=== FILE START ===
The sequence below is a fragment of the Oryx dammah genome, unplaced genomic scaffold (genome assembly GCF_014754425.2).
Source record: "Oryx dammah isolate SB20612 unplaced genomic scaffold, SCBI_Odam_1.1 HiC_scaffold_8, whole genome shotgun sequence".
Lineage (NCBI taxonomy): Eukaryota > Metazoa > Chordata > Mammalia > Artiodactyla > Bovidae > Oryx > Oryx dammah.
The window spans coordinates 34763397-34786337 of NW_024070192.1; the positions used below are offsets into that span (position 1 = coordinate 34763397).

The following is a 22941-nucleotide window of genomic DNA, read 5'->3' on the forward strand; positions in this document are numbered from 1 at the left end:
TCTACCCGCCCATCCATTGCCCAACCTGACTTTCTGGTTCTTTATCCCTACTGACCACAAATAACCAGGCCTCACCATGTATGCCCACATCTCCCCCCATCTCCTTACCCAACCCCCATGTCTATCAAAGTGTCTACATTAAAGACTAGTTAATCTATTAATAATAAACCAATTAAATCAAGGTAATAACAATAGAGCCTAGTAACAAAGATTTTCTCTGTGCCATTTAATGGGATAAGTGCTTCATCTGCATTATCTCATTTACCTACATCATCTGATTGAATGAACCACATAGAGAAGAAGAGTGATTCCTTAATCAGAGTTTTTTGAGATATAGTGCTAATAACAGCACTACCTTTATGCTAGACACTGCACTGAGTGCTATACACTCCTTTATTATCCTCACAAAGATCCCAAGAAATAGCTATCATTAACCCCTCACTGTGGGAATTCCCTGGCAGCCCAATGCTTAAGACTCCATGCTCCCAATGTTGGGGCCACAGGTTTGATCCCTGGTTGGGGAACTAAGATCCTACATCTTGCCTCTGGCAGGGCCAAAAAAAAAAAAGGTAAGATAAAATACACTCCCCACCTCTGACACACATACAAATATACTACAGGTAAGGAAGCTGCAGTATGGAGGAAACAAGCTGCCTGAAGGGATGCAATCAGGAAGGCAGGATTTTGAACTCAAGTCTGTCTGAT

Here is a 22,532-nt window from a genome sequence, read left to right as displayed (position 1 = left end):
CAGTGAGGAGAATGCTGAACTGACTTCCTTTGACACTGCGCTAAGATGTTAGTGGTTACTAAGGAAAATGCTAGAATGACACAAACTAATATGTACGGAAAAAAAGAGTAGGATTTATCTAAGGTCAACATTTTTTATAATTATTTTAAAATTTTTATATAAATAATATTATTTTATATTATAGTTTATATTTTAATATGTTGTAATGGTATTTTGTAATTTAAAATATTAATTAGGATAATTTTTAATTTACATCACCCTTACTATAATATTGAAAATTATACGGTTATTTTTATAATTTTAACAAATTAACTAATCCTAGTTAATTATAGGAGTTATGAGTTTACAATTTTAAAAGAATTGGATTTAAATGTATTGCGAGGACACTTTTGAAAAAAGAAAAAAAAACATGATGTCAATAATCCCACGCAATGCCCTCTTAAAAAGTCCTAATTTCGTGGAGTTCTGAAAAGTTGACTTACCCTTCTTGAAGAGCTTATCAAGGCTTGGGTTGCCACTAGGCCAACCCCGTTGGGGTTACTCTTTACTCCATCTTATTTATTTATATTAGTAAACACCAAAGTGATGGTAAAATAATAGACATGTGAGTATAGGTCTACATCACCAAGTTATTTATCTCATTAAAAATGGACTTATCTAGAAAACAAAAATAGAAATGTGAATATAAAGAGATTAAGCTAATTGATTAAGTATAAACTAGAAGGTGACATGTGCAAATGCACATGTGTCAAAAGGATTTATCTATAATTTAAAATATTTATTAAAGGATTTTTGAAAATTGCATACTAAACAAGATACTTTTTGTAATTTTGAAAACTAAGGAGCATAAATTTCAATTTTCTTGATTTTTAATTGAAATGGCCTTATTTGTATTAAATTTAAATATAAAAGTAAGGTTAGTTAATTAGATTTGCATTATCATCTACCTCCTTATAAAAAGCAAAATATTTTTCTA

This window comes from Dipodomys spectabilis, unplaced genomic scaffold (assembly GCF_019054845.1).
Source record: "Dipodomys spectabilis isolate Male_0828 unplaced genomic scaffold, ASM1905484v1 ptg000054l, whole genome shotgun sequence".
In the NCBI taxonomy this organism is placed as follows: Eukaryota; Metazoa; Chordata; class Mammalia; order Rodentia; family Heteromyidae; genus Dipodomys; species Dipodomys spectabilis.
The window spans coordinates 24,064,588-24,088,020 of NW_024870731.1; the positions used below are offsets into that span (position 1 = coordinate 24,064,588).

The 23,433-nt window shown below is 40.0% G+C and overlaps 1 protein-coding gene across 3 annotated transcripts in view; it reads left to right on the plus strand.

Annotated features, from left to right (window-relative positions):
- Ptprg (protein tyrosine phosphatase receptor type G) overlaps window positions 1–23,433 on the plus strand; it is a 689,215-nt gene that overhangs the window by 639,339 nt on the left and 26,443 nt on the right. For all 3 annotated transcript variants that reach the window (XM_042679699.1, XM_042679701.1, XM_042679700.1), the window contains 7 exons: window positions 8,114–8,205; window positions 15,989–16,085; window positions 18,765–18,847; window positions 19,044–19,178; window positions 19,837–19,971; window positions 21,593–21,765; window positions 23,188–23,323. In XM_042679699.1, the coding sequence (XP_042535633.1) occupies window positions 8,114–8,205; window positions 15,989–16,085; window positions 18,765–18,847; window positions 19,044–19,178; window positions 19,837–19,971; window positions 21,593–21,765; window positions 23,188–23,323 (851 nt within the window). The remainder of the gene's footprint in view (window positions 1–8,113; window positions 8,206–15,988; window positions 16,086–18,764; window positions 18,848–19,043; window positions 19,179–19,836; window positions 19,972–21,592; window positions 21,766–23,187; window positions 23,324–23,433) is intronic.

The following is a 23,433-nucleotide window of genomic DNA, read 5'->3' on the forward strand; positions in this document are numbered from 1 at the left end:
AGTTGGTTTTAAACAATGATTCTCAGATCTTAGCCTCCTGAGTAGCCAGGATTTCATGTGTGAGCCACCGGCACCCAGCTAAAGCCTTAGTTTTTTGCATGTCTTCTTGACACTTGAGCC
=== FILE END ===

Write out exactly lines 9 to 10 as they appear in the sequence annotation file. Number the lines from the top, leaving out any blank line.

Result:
This window comes from Dipodomys spectabilis, unplaced genomic scaffold (assembly GCF_019054845.1).
Source record: "Dipodomys spectabilis isolate Male_0828 unplaced genomic scaffold, ASM1905484v1 ptg000054l, whole genome shotgun sequence".